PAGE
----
A/Prof Laura Miller

Laura is an occupational therapist with 25 years clinical experience working with children with disabilities, and their families. Laura has a PhD in Clinical Sciences and a Master of Health Services Management and has held leadership positions within non-government, private and public health, and disability sectors, both nationally and internationally.

Laura is currently an Associate Professor in the School of Allied Health and is the Chief Investigator on the ENVISAGE program of research. ENVISAGE: Enabling Visions and Growing Expectations is a nationally and internationally funded program of research that seeks to empower families and communities raising children with developmental concerns and disabilities.

Laura has conducted multi organisational, international, and national clinical trials with children with disabilities and their families over the past 12 years. She is committed to research using integrated knowledge translation approaches and partners with parents and communities raising children with disabilities to drive consumer led research. Laura’s research priorities focus on codesign and parent engagement, caregiver wellbeing, participation, community connection and culturally responsive practice. Laura is passionate about empowering individuals, families and communities to take a strengths based, participation and future focussed approach to development, health and wellbeing.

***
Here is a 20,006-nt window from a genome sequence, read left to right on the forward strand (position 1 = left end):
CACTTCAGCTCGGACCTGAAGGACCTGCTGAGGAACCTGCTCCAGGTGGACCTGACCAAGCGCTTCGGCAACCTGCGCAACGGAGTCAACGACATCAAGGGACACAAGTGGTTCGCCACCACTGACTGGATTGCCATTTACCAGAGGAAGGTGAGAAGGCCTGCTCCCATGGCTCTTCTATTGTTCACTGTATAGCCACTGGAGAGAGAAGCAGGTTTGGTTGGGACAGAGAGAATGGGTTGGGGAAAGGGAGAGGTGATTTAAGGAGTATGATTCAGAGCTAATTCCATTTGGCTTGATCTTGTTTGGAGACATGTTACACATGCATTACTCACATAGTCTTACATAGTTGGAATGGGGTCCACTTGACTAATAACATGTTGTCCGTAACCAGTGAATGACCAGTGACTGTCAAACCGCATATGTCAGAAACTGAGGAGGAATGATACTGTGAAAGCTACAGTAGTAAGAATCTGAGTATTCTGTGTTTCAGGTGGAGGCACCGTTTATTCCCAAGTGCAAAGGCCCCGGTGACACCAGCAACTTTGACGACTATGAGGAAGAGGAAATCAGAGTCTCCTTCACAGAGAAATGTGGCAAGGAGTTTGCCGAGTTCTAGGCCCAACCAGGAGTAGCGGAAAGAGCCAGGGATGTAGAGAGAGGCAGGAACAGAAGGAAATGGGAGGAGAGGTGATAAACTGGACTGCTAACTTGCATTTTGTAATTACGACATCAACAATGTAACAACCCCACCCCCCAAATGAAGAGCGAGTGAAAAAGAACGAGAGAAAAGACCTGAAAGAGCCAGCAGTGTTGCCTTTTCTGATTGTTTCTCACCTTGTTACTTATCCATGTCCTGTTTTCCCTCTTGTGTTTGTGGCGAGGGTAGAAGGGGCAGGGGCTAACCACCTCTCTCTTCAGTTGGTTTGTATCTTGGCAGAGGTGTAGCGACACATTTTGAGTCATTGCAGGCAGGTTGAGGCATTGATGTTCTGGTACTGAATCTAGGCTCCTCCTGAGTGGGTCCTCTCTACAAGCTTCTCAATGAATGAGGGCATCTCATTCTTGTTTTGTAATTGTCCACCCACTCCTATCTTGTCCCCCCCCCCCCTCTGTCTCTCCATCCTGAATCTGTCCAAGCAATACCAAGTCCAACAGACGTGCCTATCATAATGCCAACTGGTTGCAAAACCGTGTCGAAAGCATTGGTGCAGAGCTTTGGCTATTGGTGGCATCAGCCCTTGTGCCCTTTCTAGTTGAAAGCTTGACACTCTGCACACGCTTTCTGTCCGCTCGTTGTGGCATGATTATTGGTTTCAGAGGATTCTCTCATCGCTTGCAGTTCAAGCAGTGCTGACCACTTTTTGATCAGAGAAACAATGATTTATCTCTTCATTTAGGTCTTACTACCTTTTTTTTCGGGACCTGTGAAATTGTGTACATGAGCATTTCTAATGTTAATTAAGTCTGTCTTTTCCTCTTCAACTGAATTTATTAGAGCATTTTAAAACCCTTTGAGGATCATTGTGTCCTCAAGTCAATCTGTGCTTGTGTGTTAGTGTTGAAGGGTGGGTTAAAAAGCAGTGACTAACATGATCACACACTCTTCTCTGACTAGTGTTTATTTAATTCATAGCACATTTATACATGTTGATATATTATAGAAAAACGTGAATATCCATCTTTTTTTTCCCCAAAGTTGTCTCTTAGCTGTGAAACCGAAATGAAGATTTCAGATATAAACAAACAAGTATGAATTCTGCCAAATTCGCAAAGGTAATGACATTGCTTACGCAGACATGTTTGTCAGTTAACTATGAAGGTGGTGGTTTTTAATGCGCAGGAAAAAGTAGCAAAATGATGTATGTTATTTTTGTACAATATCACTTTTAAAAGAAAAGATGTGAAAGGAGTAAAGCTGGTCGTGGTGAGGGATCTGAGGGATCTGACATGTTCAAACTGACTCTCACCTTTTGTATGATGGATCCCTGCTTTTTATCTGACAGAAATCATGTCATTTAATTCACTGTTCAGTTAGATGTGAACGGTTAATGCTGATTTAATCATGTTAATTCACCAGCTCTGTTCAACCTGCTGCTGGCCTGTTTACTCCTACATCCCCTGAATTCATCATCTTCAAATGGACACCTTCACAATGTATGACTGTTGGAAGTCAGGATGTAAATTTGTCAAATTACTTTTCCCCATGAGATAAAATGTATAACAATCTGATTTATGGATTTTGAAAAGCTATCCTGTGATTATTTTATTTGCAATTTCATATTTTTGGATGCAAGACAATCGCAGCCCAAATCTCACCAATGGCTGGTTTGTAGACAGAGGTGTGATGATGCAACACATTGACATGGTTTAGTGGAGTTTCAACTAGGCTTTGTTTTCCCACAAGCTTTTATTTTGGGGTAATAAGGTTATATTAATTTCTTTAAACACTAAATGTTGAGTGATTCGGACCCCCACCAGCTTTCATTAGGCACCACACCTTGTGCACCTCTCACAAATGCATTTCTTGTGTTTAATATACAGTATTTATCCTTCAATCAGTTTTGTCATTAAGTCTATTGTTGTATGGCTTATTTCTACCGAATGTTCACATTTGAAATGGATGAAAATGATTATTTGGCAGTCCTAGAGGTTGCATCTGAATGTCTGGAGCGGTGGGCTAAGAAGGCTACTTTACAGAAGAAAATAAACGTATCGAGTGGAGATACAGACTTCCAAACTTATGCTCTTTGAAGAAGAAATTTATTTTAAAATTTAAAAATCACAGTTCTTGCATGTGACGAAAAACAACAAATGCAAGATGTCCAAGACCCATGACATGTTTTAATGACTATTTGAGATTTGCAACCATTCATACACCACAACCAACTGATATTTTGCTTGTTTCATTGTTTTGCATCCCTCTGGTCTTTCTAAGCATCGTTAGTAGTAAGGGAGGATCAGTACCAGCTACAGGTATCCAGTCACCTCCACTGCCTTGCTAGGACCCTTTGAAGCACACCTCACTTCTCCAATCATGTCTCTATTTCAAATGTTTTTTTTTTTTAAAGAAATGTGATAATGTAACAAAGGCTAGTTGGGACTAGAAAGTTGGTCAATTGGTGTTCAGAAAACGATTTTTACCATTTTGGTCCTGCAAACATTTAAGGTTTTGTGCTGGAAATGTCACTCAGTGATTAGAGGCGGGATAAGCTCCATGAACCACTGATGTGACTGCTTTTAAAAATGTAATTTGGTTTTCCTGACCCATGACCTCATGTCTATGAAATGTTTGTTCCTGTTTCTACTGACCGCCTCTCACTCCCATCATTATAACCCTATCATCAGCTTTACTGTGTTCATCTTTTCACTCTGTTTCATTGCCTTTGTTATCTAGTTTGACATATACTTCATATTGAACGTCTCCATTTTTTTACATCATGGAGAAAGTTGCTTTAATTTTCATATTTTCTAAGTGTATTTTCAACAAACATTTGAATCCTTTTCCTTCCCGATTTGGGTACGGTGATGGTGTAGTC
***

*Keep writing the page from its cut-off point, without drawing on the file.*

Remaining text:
Dr Peter Rosenbaum

Peter Rosenbaum, MD, FRCP(C), DSc (HC), FRCPI Hon (Paed) RCPI joined the Department of Paediatrics at McMaster University in 1973, and became Full Professor in 1984. In 1989, with his colleague Dr. Mary Law, he co-founded CanChild Centre for Childhood Disability Research, now recognized worldwide as a leading centre of innovative and ground-breaking childhood disability research, including the creation of clinical classifications and measurement tools, and for its Knowledge Translation activities that attract > 1million visitors a year from >170 countries to its award-winning website (

Dr. Rosenbaum has held > 100 peer-reviewed grants; is a contributing author to > 450 peer-reviewed journal articles and book chapters; has co-authored 5 books; and has been a guest lecturer in >30 countries. He has worked with >75 master’s and doctoral-level students at many universities.

Dr. Rosenbaum’s career has focused on a range of interconnected aspects of the ‘childhood disability’ field: the daily functioning of children and youth; the wellbeing of families of children with long-term impairments; ways of thinking, talking and acting to provide services to these kids and families; the language we use to talk about clinical conditions like Cerebral Palsy and other impairments; and how to communicate these many issues to families, learners and the general public (including policy-makers) in plain and accessible language.

'Get to know Peter'


Child & Sibling Voice
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20-22 November